Ban on evictions in England and Wales extended by four weeks

There were fears thousands could face eviction for rent arrears. Credit: PA

Ministers have agreed a four-week extension to the evictions ban in England and Wales after warnings that hundreds of thousands of renters could lose their homes.

It follows growing unease that tens of thousands of people in rented accommodation who have built up large arrears during the coronavirus lockdown could be out on the streets within months.

The government confirmed there will be a new six month notice period to be in place until at least 31 March 2021 in order to give tenants greater protection from eviction.

Housing Secretary Robert Jenrick said: "I know this year has been challenging and all of us are still living with the effects of Covid-19."

"That is why today I am announcing a further four week ban on evictions, meaning no renters will have been evicted for six months." 

"I am also increasing protections for renters - six month notice periods must be given to tenants, supporting renters over winter."

Mr Jenrick continued: "However, it is right that the most egregious cases, for example those involving anti-social behaviour or domestic abuse perpetrators, begin to be heard in court again; and so when courts reopen, landlords will once again be able to progress these priority cases."

Renters have been protected during the Covid-19 crisis by a Government ban announced in March, extended in June and which was due to end on Monday.

If it was lifted without extra protection, charities were warning that tens of thousands of outgoing tenants could be unable to find or access affordable homes, prompting a “devastating homelessness crisis”.

Shelter said by the end of June some 174,000 renters had been warned by their landlord that they are facing eviction, and 58,000 moved out after being asked to leave during the lockdown.

Labour leader Sir Keir Starmer welcomed the "11th hour U-turn" but warned the evictions ban should be extended until a "credible plan" is in place to prevent anyone losing their home because of the pandemic.

"This 11th hour U-turn was necessary, but such a brief extension means there is a real risk that this will simply give renters a few more weeks to pack their bags," Sir Keir said

He added: "Boris Johnson has been warned for months about the looming evictions crisis, but stuck his head in the sand."

"People living in rented accommodation should not be paying the price for this Government’s incompetence."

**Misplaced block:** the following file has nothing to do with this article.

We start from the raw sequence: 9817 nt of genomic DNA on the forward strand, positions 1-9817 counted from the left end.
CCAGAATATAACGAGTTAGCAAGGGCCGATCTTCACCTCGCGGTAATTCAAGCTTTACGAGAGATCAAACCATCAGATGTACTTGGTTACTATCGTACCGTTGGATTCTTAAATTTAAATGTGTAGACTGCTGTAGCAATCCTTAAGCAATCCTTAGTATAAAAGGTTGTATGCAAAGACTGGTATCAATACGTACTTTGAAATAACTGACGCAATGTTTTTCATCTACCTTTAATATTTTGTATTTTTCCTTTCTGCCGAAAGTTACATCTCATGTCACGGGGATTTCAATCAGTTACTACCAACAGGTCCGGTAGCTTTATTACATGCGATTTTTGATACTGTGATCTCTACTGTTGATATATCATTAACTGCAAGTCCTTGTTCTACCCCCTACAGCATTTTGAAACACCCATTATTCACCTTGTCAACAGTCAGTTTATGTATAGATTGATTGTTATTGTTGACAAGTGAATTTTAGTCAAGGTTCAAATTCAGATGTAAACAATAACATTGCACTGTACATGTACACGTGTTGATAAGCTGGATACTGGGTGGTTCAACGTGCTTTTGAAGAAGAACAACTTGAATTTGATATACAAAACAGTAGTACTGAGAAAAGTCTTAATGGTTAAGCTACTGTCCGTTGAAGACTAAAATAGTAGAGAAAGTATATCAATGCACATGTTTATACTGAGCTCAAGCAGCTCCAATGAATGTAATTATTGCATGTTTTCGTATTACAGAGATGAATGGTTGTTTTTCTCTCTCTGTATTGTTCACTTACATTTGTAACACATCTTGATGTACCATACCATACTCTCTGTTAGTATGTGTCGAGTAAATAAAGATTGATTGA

"Section 21 evictions must be scrapped and renters must be given proper support. The ban should not be lifted until the Government has a credible plan to ensure that no-one loses their home as a result of coronavirus," Sir Keir continued.

Renters were facing court proceedings from Monday. Credit: PA

Citizens Advice chief executive Dame Gillian Guy welcomed the extension to the evictions ban but called for further measures to aid renters who have got into arrears because of the pandemic.

“During this extended pause on new eviction proceedings, we hope the Government will work with Citizens Advice and others to put in place a series of protections which will help those who’ve built up rent arrears get back on their feet," she said.

“We’d like to see funding for a dedicated set of protections, including measures such as grants for those in arrears due to coronavirus.”

However, landlords were left frustrated. National Residential Landlords Association chief executive Ben Beadle heavily criticised the extension, saying landlords “cannot be expected to foot the bill for Government failure”.

He said: “A blanket extension is unacceptable, especially so close to the deadline.

“Landlords have been left powerless in exercising their legal right to deal with significant arrears unrelated to Covid-19, antisocial behaviour and extremely disruptive tenants who make life miserable for their neighbours and housemates.

“Private landlords cannot be expected to foot the bill for Government failure. There must now be a plan to support households to pay their bills and to compensate landlords fully for their lost income.”